Our landmark library building—the heart of campus, the soul of excellence…
Over the past century Battle Hall has served the people of Texas. The building has been home to a wide variety of occupants: from freshmen to university presidents, J. Frank Dobie to a U.S. Post Office, the Longhorn Band to the most cherished books, special collections, and archives in the state. Commemorating a centennial celebration, this online exhibition represents a collaboration of expertise and archival holdings centered around one of the University of Texas’ most celebrated buildings, its first library. Photo credit: Old Library construction photo, undated, Dolph Briscoe Center for American History.
Battle Hall’s influence extends far beyond its four walls. Richard Cleary describes the impact of a single building’s design on a growing campus. Jim Nicar reflects on its colorful social history. Research conducted by Sarah Cleary and Amanda Keys provides a comprehensive building biography that extends into an online exhibit. Luke Dunlap and Gregory Perrin conclude by showing how this historic building continues to invest in the future while remaining true to its original function as a great research library. Completed in Fall 2011, the website complements the centennial exhibition in the reading room of the UT Architecture and Planning Library, housed in Battle Hall. A Centennial Celebration for Battle Hall was held on November 11, 2011 and included a lecture by Lawrence Speck in Jessen Auditorium, Homer Rainey Hall, followed by a reception in the Architecture & Planning Library Reading Room in Battle Hall.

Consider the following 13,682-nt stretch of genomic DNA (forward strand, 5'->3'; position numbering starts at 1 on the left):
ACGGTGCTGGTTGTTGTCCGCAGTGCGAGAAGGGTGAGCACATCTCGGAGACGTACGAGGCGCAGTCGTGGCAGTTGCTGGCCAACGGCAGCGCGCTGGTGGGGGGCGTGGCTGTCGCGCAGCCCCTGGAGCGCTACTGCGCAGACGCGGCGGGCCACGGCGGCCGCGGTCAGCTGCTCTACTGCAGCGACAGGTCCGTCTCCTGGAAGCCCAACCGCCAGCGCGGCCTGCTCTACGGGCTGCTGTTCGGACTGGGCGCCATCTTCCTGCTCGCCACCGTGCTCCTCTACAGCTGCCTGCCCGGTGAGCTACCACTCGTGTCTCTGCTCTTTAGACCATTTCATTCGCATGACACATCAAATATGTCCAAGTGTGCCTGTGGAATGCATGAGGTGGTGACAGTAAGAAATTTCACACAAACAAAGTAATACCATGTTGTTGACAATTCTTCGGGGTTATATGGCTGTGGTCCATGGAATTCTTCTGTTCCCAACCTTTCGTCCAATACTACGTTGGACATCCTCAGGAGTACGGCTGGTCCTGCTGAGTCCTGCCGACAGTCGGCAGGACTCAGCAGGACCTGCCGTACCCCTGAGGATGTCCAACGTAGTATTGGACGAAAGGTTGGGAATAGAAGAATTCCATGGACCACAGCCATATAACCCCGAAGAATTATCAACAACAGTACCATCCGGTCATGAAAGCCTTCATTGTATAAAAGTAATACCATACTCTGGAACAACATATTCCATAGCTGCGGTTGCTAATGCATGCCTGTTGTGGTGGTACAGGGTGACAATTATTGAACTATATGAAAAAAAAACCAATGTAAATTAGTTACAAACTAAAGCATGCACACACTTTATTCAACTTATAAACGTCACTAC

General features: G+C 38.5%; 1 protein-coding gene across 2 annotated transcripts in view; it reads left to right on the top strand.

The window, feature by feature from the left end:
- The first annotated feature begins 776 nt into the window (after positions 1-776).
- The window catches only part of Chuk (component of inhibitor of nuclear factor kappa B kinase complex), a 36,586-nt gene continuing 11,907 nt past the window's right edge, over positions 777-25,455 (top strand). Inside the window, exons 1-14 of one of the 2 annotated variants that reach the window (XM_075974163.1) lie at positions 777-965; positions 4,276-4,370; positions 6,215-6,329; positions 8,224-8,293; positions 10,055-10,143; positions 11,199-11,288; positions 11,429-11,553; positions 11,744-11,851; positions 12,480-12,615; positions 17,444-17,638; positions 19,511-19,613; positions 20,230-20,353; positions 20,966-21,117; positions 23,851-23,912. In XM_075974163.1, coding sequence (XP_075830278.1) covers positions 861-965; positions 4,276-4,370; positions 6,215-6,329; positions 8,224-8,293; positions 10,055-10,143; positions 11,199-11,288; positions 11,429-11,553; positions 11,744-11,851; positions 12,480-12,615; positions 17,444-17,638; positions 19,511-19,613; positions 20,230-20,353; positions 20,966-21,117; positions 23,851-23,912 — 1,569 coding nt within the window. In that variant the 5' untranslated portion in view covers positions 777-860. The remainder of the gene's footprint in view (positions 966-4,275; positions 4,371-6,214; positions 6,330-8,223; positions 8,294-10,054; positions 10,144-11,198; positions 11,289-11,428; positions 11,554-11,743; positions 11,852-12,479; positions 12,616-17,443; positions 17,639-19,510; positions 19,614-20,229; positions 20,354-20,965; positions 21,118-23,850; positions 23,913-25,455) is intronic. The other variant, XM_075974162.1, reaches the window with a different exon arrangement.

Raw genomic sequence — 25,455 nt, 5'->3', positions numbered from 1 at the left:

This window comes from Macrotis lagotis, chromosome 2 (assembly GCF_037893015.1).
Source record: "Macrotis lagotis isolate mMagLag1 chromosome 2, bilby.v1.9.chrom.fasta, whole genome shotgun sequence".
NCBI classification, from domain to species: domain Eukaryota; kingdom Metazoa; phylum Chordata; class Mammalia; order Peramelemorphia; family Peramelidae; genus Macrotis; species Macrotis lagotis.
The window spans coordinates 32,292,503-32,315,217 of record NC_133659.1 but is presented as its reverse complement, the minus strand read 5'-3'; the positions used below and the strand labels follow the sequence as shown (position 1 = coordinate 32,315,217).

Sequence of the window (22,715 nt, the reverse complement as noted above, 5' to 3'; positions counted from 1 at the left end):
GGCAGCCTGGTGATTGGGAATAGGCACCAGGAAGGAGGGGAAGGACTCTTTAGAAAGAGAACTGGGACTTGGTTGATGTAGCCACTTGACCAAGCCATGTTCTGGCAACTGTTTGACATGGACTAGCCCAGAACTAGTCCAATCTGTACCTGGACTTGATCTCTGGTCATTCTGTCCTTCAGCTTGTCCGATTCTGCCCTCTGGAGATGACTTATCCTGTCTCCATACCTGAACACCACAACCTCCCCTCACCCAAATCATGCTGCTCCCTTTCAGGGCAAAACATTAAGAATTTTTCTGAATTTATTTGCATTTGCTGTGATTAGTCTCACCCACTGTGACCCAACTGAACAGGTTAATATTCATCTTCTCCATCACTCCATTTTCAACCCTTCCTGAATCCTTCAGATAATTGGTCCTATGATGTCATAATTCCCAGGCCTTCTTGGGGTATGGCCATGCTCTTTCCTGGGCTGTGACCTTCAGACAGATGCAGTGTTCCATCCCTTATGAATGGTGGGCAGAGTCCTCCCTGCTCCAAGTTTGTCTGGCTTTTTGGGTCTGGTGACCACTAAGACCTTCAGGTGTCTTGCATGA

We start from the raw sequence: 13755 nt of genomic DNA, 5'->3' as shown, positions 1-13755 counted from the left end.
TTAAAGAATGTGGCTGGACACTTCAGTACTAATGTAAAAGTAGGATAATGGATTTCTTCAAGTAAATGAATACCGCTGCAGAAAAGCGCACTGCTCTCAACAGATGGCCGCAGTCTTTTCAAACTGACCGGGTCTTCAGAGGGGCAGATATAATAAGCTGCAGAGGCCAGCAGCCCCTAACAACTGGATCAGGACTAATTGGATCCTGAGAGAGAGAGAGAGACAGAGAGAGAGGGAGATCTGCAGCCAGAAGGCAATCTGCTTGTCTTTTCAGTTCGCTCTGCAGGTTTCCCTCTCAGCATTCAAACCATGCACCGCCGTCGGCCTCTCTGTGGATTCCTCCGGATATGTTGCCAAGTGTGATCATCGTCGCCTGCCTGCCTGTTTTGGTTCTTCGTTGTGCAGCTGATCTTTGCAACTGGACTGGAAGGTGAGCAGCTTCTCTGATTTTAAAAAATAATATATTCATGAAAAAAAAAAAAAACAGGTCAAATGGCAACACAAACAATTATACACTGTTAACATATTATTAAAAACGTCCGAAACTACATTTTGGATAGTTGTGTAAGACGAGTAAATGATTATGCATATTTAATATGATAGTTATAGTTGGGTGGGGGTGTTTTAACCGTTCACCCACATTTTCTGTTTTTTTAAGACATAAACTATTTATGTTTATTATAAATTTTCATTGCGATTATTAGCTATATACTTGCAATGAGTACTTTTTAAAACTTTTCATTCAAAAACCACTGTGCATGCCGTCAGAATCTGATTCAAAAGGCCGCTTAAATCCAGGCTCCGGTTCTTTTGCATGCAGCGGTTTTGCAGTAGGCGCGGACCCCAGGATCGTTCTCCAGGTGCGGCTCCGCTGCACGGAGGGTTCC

Battle Hall enables excellence in scholarship and teaching and houses collections found only at the University of Texas. It is fitting that Battle Hall has continuously served as a repository of knowledge and research materials. The irony is that most of the building’s own records are located and cared for in other archives. Beyond the UT Libraries, this collaborative effort could not have been achieved without the stewards and source material found at the Dolph Briscoe Center for American History, the New-York Historical Society, the Library of Congress, and and the published works of Larry Speck.
- Richard Cleary, Professor, University of Texas School of Architecture
- Jim Nicar, Director of Campus Relations, Texas Exes
- Luke Dunlap, Director of Development & External Relations, School of Architecture
- Gregory Perrin, Chief Development Officer, University of Texas Libraries
- Nancy Sparrow, Director of Curation, Alexander Architectural Archive
It is with great appreciation that we also recognize Sarah Cleary, Amanda Keys, Steve Williams, Margaret Schlankey, Travis Willmann, Donna Coates, Cody Lee, Katie Pierce and Beth Dodd.
All of the drawings in this exhibit are reproductions from the Cass Gilbert Architectural Record collection, Department of Prints, Photographs and Architectural Collections, courtesy of the New-York Historical Society. These reproductions are not to scale.
Other documentary material in the exhibit is provided courtesy of the Dolph Briscoe Center for American History, the Minnesota Historical Society, the Library of Congress, the Alexander Architectural Archive, the University of Texas Libraries, and the New-York Historical Society.
For further enjoyment, listen to the Texas Society of Architects' Shape of Texas episode on Battle Hall!